While we can make a conceptual distinction between external and intrinsic factors, both factors are typically at play when describing the cause of disease and death. One might wonder why it is even worth bringing up the intrinsic factors at play in the story of human malnourishment. Am I suggesting we could re-design the human metabolism? No. But actually considering such a case could be instructive. So let us do that now.
To illustrate the significance of identifying the different causes of avoidable suffering and disease, when it comes to the operational level of DA, consider the following purely hypothetical and fanciful scenario. Suppose that, while Singer was writing in 1971, a new drug had just been developed that safely and effectively re-programmed the metabolism of the human body. By simply taking one (inexpensive) pill a day, the food and drink a person consumed would automatically be converted into the nutrients typical of a healthy, balanced diet regardless of the quantity and quality of provisions consumed. So consuming even just a few minimum grains of rice and some water could, when taken in conjunction with this metabolic drug, be equivalent to consuming the nourishment provided by eating a balanced diet composed of fruits and vegetables, meat and bread.
Furthermore, imagine also that the person taking this pill in conjunction with minimal amounts of food and water would not feel any hunger pains after taking this pill. So the psychological, as well as physiological effects, of eating a balanced and healthy diet would also be realized. Suppose this scientific discovery occurred on the eve of Singer completing his paper “Famine, Affluence and Morality". Would he have reason to edit and revise his paper before sending it off for publication? I think he would.
It would be odd to invoke DA and insist that those living in affluent countries donate money only to charities which would ship food half way across the world to impoverished nations if there was another, more efficient and effective, way to prevent the bad of poverty. DA does not prejudge what constitutes the most effective way to prevent the bad of avoidable suffering and death. It merely instructs us to prevent something bad from happening when we can prevent this bad, without sacrificing something of moral significance. Assuming the drug in question was truly safe and effective, the provision and distribution of such a pill could be a more effective way of combating the harms of poverty than trying to redress all the extrinsic factors at play with food provision (e.g. drought, floods, war, agricultural infrastructure, etc.). Such a pill would be viewed as "a medicine" which protects against malnourishment. And if we could prevent suffering and death by providing this pill to the world's poor then we ought to do so.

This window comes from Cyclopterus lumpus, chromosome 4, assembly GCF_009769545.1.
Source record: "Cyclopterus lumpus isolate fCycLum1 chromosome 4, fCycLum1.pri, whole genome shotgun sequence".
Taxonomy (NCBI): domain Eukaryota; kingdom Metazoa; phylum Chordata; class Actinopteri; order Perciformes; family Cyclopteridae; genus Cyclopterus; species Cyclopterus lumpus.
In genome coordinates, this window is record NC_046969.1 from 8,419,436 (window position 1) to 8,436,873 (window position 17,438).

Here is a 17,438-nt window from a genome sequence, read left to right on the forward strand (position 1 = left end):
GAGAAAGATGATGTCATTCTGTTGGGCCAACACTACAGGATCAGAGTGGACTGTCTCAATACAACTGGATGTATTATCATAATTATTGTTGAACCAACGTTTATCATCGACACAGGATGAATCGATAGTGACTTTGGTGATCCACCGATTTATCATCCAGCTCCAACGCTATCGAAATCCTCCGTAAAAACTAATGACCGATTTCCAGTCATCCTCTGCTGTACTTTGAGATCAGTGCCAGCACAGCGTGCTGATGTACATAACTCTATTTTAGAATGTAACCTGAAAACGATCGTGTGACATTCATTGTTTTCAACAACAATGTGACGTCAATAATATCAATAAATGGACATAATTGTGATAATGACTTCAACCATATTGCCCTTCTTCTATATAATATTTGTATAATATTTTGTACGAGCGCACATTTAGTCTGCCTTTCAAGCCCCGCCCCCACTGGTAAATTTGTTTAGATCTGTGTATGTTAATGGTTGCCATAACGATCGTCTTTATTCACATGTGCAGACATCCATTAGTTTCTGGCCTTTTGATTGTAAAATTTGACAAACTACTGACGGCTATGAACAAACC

What this example suggests is that DA should be sensitive not only to the costs or burdens associated with fulfilling DA, but also to the probability that different kinds of interventions to prevent harm will be successful. When it comes to malnourishment we tend to think the provision of food is the central strategy for combating poverty because it redresses one extrinsic factor (namely, the shortage of food). But of course eliminating poverty is vastly more complex and challenging that making food available. 40 years after the publication of Singer's article millions of people still live in poverty, despite enormous humanitarian efforts to eradicate poverty. Could we do more? Yes. But poverty persists not only because of a lack of "political will", but also because of a lack of knowledge concerning the most effective ways of mitigating poverty in the long term. Our knowledge has improved since 1972, but there is still much work that needs to be done.
To bring the likelihood of success to the fore our of reflections at the operational level of DA, we can modify DA in the following manner:
DA: If it is in our power to prevent something very bad from happening, without thereby sacrificing anything else morally significant, we ought, morally, to do it. The cause of this suffering and death could be extrinsic and/or intrinsic factors, but these causes themselves have no moral relevance to the stringency of the duty to aid. What is relevant, however, are the costs and likelihood of success in preventing suffering and death. When aspiring to implement the duty to aid consideration must be given to such empirical complexities.
What does this modified version of DA give us? I think its main benefit is that it compels us to consider the full range of ways we could prevent disease and death. More specifically, it opens the door to identifying the evolutionary causes of disease in late life as something that should be mitigated (and might possibly be mitigated by an "anti-aging" pill that mimics calorie restriction or activates the "longevity genes"). More on that later.